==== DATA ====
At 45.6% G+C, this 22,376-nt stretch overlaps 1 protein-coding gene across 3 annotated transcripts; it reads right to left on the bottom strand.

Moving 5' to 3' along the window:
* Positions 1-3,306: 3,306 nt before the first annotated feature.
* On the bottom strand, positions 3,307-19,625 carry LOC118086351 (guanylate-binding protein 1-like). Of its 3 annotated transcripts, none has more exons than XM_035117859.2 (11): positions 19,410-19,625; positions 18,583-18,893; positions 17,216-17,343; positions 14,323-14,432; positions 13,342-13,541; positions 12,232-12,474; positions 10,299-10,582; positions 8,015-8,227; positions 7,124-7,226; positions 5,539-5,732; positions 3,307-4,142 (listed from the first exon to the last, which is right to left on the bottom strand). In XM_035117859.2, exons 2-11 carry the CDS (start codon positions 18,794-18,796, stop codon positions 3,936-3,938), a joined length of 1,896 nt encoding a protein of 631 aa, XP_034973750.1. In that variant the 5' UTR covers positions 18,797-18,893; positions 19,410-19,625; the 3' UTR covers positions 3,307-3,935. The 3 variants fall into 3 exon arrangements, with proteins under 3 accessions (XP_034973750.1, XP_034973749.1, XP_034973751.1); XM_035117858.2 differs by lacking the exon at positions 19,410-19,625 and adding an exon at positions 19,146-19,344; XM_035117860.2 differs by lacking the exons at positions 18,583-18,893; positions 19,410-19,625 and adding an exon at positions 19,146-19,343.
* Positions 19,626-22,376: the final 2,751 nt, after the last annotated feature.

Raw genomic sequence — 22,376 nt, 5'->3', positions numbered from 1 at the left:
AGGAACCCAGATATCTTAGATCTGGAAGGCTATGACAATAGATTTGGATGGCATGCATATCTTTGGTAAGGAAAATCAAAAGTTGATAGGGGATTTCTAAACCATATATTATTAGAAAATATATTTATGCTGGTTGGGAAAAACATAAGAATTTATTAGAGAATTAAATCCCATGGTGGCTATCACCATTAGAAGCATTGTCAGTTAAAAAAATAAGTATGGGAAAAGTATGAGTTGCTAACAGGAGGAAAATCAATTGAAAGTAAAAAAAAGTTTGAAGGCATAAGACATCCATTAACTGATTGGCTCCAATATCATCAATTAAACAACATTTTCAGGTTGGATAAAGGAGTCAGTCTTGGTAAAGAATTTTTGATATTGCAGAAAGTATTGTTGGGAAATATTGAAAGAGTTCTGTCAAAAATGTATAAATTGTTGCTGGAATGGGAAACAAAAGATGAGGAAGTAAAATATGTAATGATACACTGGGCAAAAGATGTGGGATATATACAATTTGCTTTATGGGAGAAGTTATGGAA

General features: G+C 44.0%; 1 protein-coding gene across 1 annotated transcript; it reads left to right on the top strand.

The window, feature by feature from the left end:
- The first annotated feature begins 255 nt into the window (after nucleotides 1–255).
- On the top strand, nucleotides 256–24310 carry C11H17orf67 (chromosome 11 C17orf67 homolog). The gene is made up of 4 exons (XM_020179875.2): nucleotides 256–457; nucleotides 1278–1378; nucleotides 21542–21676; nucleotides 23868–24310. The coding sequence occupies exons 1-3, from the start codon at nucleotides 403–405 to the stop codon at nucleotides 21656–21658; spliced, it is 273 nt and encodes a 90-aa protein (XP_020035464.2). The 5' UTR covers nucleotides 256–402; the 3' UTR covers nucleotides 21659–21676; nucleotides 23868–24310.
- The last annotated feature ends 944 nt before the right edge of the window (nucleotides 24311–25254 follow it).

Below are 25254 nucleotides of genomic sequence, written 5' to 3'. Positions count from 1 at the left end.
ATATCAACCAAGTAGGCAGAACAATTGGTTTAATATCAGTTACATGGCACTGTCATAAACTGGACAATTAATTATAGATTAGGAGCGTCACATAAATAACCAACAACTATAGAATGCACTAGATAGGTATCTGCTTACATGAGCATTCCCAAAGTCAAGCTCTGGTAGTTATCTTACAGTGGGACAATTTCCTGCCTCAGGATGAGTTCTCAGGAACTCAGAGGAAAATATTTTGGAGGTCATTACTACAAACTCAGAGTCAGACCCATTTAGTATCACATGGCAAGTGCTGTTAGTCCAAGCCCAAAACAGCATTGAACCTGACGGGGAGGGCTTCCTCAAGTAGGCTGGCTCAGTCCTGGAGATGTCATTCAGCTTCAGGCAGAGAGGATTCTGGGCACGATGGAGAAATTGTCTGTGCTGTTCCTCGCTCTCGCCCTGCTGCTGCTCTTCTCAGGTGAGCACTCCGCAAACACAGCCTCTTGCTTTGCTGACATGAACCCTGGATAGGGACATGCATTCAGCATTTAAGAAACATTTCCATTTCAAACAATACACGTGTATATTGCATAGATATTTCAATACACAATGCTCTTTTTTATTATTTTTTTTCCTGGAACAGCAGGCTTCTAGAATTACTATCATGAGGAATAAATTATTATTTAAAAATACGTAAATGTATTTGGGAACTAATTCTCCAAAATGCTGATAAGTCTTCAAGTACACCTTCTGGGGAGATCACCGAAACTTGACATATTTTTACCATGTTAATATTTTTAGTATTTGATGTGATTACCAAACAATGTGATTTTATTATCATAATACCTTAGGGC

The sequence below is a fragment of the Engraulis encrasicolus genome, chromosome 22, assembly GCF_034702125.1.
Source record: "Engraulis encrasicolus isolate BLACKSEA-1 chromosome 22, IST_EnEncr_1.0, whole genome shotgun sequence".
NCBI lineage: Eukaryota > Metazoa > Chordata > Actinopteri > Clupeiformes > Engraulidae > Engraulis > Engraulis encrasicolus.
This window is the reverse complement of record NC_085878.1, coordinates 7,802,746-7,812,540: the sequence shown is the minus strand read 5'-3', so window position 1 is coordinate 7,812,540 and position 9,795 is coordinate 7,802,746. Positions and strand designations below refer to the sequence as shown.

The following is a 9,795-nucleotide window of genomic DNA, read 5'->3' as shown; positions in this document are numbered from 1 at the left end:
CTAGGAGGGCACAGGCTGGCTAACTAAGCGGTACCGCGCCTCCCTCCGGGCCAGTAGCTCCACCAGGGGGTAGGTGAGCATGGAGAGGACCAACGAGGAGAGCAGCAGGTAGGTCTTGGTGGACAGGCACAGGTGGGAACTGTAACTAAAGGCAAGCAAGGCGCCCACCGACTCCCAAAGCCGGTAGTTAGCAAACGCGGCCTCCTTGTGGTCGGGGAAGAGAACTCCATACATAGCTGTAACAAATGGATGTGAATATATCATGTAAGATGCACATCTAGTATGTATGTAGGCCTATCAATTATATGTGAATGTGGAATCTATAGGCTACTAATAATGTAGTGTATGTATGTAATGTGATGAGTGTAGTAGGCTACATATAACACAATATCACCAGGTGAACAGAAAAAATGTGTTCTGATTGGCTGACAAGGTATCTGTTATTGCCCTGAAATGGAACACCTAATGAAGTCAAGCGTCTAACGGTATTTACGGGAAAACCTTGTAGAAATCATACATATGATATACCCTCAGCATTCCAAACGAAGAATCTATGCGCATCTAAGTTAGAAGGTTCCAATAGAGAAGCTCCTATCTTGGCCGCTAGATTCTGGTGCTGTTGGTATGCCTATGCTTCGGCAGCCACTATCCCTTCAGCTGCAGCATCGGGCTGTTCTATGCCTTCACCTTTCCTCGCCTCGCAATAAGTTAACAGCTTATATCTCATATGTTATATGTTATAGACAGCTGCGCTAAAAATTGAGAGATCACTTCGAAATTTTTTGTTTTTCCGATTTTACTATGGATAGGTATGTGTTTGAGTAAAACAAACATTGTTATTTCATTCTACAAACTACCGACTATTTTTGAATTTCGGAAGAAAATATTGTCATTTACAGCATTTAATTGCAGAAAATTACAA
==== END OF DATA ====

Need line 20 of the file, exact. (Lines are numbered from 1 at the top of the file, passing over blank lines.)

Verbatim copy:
CTAGGAGGGCACAGGCTGGCTAACTAAGCGGTACCGCGCCTCCCTCCGGGCCAGTAGCTCCACCAGGGGGTAGGTGAGCATGGAGAGGACCAACGAGGAGAGCAGCAGGTAGGTCTTGGTGGACAGGCACAGGTGGGAACTGTAACTAAAGGCAAGCAAGGCGCCCACCGACTCCCAAAGCCGGTAGTTAGCAAACGCGGCCTCCTTGTGGTCGGGGAAGAGAACTCCATACATAGCTGTAACAAATGGATGTGAATATATCATGTAAGATGCACATCTAGTATGTATGTAGGCCTATCAATTATATGTGAATGTGGAATCTATAGGCTACTAATAATGTAGTGTATGTATGTAATGTGATGAGTGTAGTAGGCTACATATAACACAATATCACCAGGTGAACAGAAAAAATGTGTTCTGATTGGCTGACAAGGTATCTGTTATTGCCCTGAAATGGAACACCTAATGAAGTCAAGCGTCTAACGGTATTTACGGGAAAACCTTGTAGAAATCATACATATGATATACCCTCAGCATTCCAAACGAAGAATCTATGCGCATCTAAGTTAGAAGGTTCCAATAGAGAAGCTCCTATCTTGGCCGCTAGATTCTGGTGCTGTTGGTATGCCTATGCTTCGGCAGCCACTATCCCTTCAGCTGCAGCATCGGGCTGTTCTATGCCTTCACCTTTCCTCGCCTCGCAATAAGTTAACAGCTTATATCTCATATGTTATATGTTATAGACAGCTGCGCTAAAAATTGAGAGATCACTTCGAAATTTTTTGTTTTTCCGATTTTACTATGGATAGGTATGTGTTTGAGTAAAACAAACATTGTTATTTCATTCTACAAACTACCGACTATTTTTGAATTTCGGAAGAAAATATTGTCATTTACAGCATTTAATTGCAGAAAATTACAA